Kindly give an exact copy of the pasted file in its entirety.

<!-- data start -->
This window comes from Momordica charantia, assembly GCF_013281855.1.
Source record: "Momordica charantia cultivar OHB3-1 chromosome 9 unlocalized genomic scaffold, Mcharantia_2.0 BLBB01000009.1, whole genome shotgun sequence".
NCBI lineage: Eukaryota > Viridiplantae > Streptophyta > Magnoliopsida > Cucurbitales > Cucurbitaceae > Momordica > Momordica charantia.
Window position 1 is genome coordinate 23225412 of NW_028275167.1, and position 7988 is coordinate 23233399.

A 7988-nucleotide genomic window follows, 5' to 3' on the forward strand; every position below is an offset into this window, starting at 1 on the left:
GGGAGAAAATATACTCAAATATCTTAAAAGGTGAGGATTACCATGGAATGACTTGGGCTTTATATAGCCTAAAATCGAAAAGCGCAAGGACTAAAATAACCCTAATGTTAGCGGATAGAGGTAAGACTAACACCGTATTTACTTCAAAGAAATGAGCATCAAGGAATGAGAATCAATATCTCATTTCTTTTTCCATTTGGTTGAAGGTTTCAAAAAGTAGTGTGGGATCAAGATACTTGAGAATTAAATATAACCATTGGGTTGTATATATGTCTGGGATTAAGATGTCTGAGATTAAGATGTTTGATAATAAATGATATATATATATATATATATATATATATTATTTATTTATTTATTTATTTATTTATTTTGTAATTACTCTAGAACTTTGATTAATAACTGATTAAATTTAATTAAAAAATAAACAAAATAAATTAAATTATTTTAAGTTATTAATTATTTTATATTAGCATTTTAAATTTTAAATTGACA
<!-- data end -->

This window comes from Momordica charantia, assembly GCF_013281855.1.
Source record: "Momordica charantia cultivar OHB3-1 chromosome 9 unlocalized genomic scaffold, Mcharantia_2.0 BLBB01000009.1, whole genome shotgun sequence".
NCBI lineage: Eukaryota > Viridiplantae > Streptophyta > Magnoliopsida > Cucurbitales > Cucurbitaceae > Momordica > Momordica charantia.
Window position 1 is genome coordinate 23225412 of NW_028275167.1, and position 7988 is coordinate 23233399.

A 7988-nucleotide genomic window follows, 5' to 3' on the forward strand; every position below is an offset into this window, starting at 1 on the left:
GGGAGAAAATATACTCAAATATCTTAAAAGGTGAGGATTACCATGGAATGACTTGGGCTTTATATAGCCTAAAATCGAAAAGCGCAAGGACTAAAATAACCCTAATGTTAGCGGATAGAGGTAAGACTAACACCGTATTTACTTCAAAGAAATGAGCATCAAGGAATGAGAATCAATATCTCATTTCTTTTTCCATTTGGTTGAAGGTTTCAAAAAGTAGTGTGGGATCAAGATACTTGAGAATTAAATATAACCATTGGGTTGTATATATGTCTGGGATTAAGATGTCTGAGATTAAGATGTTTGATAATAAATGATATATATATATATATATATATATATATTATTTATTTATTTATTTATTTATTTATTTTGTAATTACTCTAGAACTTTGATTAATAACTGATTAAATTTAATTAAAAAATAAACAAAATAAATTAAATTATTTTAAGTTATTAATTATTTTATATTAGCATTTTAAATTTTAAATTGACA